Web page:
The Juneau Assembly passed the city’s $379 million operating budget Monday night with little debate — outside of a decision to keep the same mill rate from last year.
The budget maintains the same level of services and operations from the previous year, but the Alaska Legislature’s ongoing special session leaves several things up in the air.
If the state’s final budget does not reimburse municipalities for school bond debt, Juneau will owe $7.1 million this year. Gov. Mike Dunleavy proposed eliminating the program entirely, which would amount to $23 million in costs for Juneau over the next several years.
City officials have said that if the reimbursement program is eliminated, Juneau residents can expect to see local property taxes increase between 4% and 14% over the next several years.
That’s why the Assembly voted to keep the mill rate the same as last year, effectively raising the property tax rate since property assessments went up this year by about 1% overall.
As a result, the city projects collecting nearly half a million dollars in additional property tax revenue.
Assembly member Mary Becker proposed an amendment lowering the mill rate in order to keep property taxes relatively stable from last year.
She pointed to an increase in sales tax revenue and the city’s healthy savings account, arguing the city could afford to reduce Juneau’s cost-of-living burden for residents.
“I just feel that we should do this for the public,” Becker said. “We should do it for the people who are having a hard time.”
Assembly member Carole Triem said the city’s stable financial situation is not enough assurance, given the increase in shifting costs from the state.
“I don’t think we can tout our strong savings account on one hand and then deplete it and not have a plan to replenish it on the other,” Triem said.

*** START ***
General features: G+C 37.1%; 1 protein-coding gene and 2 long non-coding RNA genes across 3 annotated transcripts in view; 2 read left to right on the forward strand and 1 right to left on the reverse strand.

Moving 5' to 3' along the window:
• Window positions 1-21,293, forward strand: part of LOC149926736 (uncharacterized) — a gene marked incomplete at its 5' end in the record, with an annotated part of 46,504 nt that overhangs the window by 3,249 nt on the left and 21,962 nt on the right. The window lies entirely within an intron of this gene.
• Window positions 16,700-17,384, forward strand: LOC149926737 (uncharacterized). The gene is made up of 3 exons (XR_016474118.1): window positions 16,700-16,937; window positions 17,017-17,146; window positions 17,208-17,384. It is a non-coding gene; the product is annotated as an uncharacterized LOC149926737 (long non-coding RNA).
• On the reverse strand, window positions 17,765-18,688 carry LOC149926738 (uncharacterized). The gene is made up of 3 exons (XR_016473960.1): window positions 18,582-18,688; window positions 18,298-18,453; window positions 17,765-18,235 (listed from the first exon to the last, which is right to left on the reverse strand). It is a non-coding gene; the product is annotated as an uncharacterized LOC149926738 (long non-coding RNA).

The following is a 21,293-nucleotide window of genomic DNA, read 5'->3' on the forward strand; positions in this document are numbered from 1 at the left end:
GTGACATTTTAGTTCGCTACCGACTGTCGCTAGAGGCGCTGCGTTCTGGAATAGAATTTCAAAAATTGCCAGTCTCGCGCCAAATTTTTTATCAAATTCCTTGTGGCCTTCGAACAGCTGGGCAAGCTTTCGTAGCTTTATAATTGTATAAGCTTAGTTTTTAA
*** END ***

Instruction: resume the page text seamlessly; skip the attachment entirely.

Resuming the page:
Becker’s amendment narrowly failed by a 4-4 vote.
Becker and Assembly members Wade Bryson, Michelle Hale and Rob Edwardson voted in favor of lowering the mill rate. Triem, Mayor Beth Weldon and Assembly members Loren Jones and Alicia Hughes-Skandijs voted against it. Assembly member Maria Gladziszewski was absent.
Depending on how things progress at the state Capitol, the Assembly may have to revisit the budget in July.
- The Yukon’s Minto Mine is expected to resume ore production in the near future. That means that Skagway’s ore terminal may begin loading ships with ore after months of inactivity. However, this may complicate the other needs of Skagway’s port.
- Opponents of the Pebble Mine are doing all they can to get Sen. Lisa Murkowski on their side. But Murkowski is not ready to make a declaration about the mine, for or against.
- Regulations on the Kuskokwim River are intended to keep fish populations sustainable for the future. But they can be frustrating for the Yup'ik people who've fished the river for generations.
- The Legislative Council voted unanimously on June 13 to authorize a lawsuit against the Dunleavy administration over education funding.